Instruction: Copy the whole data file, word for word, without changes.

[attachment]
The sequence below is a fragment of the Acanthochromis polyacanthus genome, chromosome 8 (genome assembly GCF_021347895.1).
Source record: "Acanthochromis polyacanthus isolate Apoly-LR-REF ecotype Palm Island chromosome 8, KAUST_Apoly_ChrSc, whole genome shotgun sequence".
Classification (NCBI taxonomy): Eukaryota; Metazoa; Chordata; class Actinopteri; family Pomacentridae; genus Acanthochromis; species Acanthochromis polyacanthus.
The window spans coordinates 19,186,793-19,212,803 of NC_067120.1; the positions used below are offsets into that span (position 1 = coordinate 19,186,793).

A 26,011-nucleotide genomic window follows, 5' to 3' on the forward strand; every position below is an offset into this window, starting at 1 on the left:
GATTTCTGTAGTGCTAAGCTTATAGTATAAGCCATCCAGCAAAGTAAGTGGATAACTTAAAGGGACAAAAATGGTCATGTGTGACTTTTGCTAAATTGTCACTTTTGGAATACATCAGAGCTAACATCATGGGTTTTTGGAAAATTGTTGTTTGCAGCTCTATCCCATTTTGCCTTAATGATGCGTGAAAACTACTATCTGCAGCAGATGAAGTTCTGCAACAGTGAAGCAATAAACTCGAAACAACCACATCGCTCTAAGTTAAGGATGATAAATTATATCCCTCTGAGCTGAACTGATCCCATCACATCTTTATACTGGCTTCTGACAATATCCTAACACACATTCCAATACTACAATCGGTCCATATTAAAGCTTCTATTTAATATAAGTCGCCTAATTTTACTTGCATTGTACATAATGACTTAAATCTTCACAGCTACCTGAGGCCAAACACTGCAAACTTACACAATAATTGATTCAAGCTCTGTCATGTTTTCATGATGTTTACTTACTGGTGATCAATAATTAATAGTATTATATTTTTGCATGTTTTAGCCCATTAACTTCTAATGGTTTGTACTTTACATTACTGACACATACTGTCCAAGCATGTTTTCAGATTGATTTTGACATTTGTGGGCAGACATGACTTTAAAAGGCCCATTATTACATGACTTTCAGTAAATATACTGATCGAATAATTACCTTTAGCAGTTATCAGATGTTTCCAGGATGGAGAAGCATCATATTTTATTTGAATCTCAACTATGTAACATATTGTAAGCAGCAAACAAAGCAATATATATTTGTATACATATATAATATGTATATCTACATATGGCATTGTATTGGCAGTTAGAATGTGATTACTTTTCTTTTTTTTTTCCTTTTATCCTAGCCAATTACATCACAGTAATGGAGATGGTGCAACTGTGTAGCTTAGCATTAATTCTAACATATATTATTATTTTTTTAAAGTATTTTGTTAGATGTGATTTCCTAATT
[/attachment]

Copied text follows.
The sequence below is a fragment of the Acanthochromis polyacanthus genome, chromosome 8 (genome assembly GCF_021347895.1).
Source record: "Acanthochromis polyacanthus isolate Apoly-LR-REF ecotype Palm Island chromosome 8, KAUST_Apoly_ChrSc, whole genome shotgun sequence".
Classification (NCBI taxonomy): Eukaryota; Metazoa; Chordata; class Actinopteri; family Pomacentridae; genus Acanthochromis; species Acanthochromis polyacanthus.
The window spans coordinates 19,186,793-19,212,803 of NC_067120.1; the positions used below are offsets into that span (position 1 = coordinate 19,186,793).

A 26,011-nucleotide genomic window follows, 5' to 3' on the forward strand; every position below is an offset into this window, starting at 1 on the left:
GATTTCTGTAGTGCTAAGCTTATAGTATAAGCCATCCAGCAAAGTAAGTGGATAACTTAAAGGGACAAAAATGGTCATGTGTGACTTTTGCTAAATTGTCACTTTTGGAATACATCAGAGCTAACATCATGGGTTTTTGGAAAATTGTTGTTTGCAGCTCTATCCCATTTTGCCTTAATGATGCGTGAAAACTACTATCTGCAGCAGATGAAGTTCTGCAACAGTGAAGCAATAAACTCGAAACAACCACATCGCTCTAAGTTAAGGATGATAAATTATATCCCTCTGAGCTGAACTGATCCCATCACATCTTTATACTGGCTTCTGACAATATCCTAACACACATTCCAATACTACAATCGGTCCATATTAAAGCTTCTATTTAATATAAGTCGCCTAATTTTACTTGCATTGTACATAATGACTTAAATCTTCACAGCTACCTGAGGCCAAACACTGCAAACTTACACAATAATTGATTCAAGCTCTGTCATGTTTTCATGATGTTTACTTACTGGTGATCAATAATTAATAGTATTATATTTTTGCATGTTTTAGCCCATTAACTTCTAATGGTTTGTACTTTACATTACTGACACATACTGTCCAAGCATGTTTTCAGATTGATTTTGACATTTGTGGGCAGACATGACTTTAAAAGGCCCATTATTACATGACTTTCAGTAAATATACTGATCGAATAATTACCTTTAGCAGTTATCAGATGTTTCCAGGATGGAGAAGCATCATATTTTATTTGAATCTCAACTATGTAACATATTGTAAGCAGCAAACAAAGCAATATATATTTGTATACATATATAATATGTATATCTACATATGGCATTGTATTGGCAGTTAGAATGTGATTACTTTTCTTTTTTTTTTCCTTTTATCCTAGCCAATTACATCACAGTAATGGAGATGGTGCAACTGTGTAGCTTAGCATTAATTCTAACATATATTATTATTTTTTTAAAGTATTTTGTTAGATGTGATTTCCTAATT